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Technical Paper

Wind Noise and Drag Optimization Test Method for Sail-Mounted Exterior Mirrors

2003-05-05
2003-01-1702
An L18 Taguchi-style Design of Experiments (DOE) with eight factors was used to optimize exterior mirrors for wind noise and drag. Eighteen mirror properties were constructed and tested on a full size greenhouse buck at the Lockheed low-speed wind tunnel in Marietta, GA. Buck interior sound data and drag measurements were taken at 80 MPH wind speed (0° yaw angle). Key wind noise parameters were the fore/aft length of mirror housing and the plan view angle of the mirror housing's inboard surface. Key drag parameters were the fore/aft length of the mirror housing, the cross-section shape of the mirror pedestal, and the angle of the pedestal (relative to the wind).
Technical Paper

Wheel Dust Measurement and Root Cause Assessment

2003-10-19
2003-01-3341
North American drivers particularly dislike wheel dust (brake dust on their wheels). For some vehicle lines, customer surveys indicate that wheel dust is a significant concern. For this reason, Ford and its suppliers are investigating the root causes of brake dust and developing test procedures to detect wheel dust issues up-front. Intuitively, it would appear that more brake wear would lead to more wheel dust. To test this hypothesis, a gage was needed to quantitatively measure the wheel dust. Gages such as colorimeters were evaluated to measure the brightness (L*) of the wheel, which ranged from roughly 70-80% (clean) to 10-20% (very dirty). Gage R&R's and subjective ratings by a panel of 30 people were used to validate the wheel dust gages. A city traffic vehicle test and an urban dynamometer procedure were run to compare the level of wheel dust for 10 different lining types on the same vehicle.
Technical Paper

Verification of Accelerated PM Loading for DPF Qualification Studies

2009-04-20
2009-01-1089
High gas prices combined with demand for improved fuel economy have prompted increased interest in diesel engine applications for both light-duty and heavy-duty vehicles. The development of aftertreatment systems for these vehicles requires significant investments of capital and time. A reliable and robust qualification testing procedure will allow for more rapid development with lower associated costs. Qualification testing for DPFs has its basis in methods similar to DOCs but also incorporates a PM loading method and regeneration testing of loaded samples. This paper examines the effects of accelerated loading using a PM generator and compares PM generator loaded DPFs to engine dynamometer loaded samples. DPFs were evaluated based on pressure drop and regeneration performance for samples loaded slowly and for samples loaded under accelerated conditions. A regeneration reactor was designed and built to help evaluate the DPFs loaded using the PM generator and an engine dynamometer.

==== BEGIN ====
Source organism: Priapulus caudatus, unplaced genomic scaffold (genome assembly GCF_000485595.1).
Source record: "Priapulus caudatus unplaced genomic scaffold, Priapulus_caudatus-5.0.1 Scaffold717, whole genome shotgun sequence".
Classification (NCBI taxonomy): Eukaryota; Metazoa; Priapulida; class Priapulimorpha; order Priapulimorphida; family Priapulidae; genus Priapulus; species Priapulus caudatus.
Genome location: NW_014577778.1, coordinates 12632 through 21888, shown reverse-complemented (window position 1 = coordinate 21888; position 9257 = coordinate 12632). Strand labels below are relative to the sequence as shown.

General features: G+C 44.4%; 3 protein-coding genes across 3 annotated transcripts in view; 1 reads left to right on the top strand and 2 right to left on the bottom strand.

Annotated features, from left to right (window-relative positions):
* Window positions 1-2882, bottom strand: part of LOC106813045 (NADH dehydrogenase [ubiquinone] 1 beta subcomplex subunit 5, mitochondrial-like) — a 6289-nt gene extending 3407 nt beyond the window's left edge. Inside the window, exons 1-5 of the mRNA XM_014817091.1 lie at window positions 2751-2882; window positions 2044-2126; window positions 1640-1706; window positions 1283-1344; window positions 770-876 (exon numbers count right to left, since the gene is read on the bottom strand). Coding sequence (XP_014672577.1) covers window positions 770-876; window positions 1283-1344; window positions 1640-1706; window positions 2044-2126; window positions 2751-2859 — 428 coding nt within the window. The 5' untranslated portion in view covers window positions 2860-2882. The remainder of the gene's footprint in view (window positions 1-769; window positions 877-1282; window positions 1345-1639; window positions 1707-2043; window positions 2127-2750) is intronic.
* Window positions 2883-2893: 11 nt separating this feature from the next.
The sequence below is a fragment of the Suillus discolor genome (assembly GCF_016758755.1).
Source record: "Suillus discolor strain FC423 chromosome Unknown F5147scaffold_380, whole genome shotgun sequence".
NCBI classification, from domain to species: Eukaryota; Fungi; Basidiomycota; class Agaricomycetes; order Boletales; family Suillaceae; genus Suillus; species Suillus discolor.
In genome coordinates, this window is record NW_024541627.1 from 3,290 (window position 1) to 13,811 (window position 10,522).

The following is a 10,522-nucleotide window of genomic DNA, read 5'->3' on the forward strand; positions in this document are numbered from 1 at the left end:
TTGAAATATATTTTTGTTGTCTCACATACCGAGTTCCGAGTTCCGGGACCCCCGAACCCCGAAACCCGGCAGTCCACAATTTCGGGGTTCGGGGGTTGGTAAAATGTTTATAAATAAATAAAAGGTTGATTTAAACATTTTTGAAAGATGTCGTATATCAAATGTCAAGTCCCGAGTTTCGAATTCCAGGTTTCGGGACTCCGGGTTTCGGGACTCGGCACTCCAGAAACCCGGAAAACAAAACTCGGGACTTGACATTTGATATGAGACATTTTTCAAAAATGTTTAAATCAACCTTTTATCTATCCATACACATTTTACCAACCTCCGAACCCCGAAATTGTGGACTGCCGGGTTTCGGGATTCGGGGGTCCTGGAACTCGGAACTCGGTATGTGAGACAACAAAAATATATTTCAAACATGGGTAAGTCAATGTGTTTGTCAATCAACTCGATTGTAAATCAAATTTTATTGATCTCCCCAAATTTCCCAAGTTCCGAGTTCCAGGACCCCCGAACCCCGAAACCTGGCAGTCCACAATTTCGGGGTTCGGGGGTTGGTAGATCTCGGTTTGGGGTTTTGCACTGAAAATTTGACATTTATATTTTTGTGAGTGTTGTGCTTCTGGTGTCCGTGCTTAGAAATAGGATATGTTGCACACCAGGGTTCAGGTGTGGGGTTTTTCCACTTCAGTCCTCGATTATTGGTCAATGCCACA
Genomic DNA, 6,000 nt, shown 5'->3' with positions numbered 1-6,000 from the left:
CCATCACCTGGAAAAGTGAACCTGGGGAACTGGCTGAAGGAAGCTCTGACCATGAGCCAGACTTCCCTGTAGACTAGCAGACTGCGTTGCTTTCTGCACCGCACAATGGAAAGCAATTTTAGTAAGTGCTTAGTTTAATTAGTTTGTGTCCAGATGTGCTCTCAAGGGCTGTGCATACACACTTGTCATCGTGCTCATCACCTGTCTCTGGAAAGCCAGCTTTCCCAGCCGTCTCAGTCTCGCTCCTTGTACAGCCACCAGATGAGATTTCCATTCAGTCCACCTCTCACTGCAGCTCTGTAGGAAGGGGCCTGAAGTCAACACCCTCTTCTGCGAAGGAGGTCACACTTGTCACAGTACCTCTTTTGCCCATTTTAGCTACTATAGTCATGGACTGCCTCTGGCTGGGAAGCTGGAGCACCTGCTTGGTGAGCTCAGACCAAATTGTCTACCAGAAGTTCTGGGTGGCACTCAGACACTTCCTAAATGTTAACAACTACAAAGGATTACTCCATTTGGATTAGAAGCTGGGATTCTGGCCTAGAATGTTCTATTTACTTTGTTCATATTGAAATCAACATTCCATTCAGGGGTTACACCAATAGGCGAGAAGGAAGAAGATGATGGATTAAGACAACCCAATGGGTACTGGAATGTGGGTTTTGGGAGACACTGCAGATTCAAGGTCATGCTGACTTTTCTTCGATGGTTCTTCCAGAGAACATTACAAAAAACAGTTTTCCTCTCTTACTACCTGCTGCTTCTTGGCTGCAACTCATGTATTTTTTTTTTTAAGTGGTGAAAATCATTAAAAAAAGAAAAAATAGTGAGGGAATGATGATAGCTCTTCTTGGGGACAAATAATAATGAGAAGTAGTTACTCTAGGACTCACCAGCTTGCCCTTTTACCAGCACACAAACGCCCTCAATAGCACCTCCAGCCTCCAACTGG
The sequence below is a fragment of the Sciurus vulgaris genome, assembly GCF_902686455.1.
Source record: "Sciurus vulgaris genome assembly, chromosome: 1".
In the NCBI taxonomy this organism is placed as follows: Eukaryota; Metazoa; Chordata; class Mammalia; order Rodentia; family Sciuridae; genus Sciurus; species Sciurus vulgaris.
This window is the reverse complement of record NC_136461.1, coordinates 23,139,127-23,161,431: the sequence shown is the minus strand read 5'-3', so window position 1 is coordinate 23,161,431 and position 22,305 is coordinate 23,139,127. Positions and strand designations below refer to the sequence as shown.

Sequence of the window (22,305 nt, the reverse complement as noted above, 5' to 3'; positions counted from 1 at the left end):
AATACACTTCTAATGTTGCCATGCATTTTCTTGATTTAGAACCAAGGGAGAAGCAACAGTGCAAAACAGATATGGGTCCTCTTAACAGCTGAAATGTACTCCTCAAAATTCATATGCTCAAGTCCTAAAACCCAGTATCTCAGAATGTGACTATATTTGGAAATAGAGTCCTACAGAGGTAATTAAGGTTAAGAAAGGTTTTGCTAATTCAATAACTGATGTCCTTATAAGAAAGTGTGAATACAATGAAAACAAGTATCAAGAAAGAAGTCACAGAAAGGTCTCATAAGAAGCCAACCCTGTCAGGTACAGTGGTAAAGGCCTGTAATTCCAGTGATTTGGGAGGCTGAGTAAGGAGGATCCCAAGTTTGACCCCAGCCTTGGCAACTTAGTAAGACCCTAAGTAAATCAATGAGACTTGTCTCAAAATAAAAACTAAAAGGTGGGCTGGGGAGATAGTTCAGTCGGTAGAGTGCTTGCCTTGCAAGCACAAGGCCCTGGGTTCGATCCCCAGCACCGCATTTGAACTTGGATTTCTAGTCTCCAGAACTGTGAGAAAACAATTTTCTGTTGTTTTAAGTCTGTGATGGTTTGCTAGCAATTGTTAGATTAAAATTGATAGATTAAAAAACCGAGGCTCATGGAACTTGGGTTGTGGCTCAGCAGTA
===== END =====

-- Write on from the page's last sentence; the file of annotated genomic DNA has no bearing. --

Journal Article

Vehicle System Control Software Validation for the Dual Drive Hybrid Powertrain

2009-04-20
2009-01-0736
Through the use of hybrid technology, Ford Motor Company continues to realize enhanced vehicle fuel economy while meeting customer performance and drivability targets. As is characteristic of all Ford Hybrid Electric Vehicles (HEVs), the basis for resolving these competing requirements resides with its Vehicle System Control (VSC) strategy. This strategy implements complex high-level executive controls to coordinate and optimize the desired operational state of the major HEV powertrain subsystems. To ensure that the VSC software meets its intended functionality, a software validation process developed at Research and Advanced Engineering has been integrated as part of the vehicle controls development process. In this paper, this VSC software validation process implemented for a next generation hybrid powertrain is presented. First, an overview of the hybrid powertrain application and the VSC software architecture is introduced.
Journal Article

Vehicle Safety Communications - Applications: System Design & Objective Testing Results

2011-04-12
2011-01-0575
The USDOT and the Crash Avoidance Metrics Partnership-Vehicle Safety Communications 2 (CAMP-VSC2) Consortium (Ford, GM, Honda, Mercedes, and Toyota) initiated, in December 2006, a three-year collaborative effort in the area of wireless-based safety applications under the Vehicle Safety Communications-Applications (VSC-A) Project. The VSC-A Project developed and tested communications-based vehicle safety systems to determine if Dedicated Short Range Communications (DSRC) at 5.9 GHz, in combination with vehicle positioning, would improve upon autonomous vehicle-based safety systems and/or enable new communications-based safety applications.
Journal Article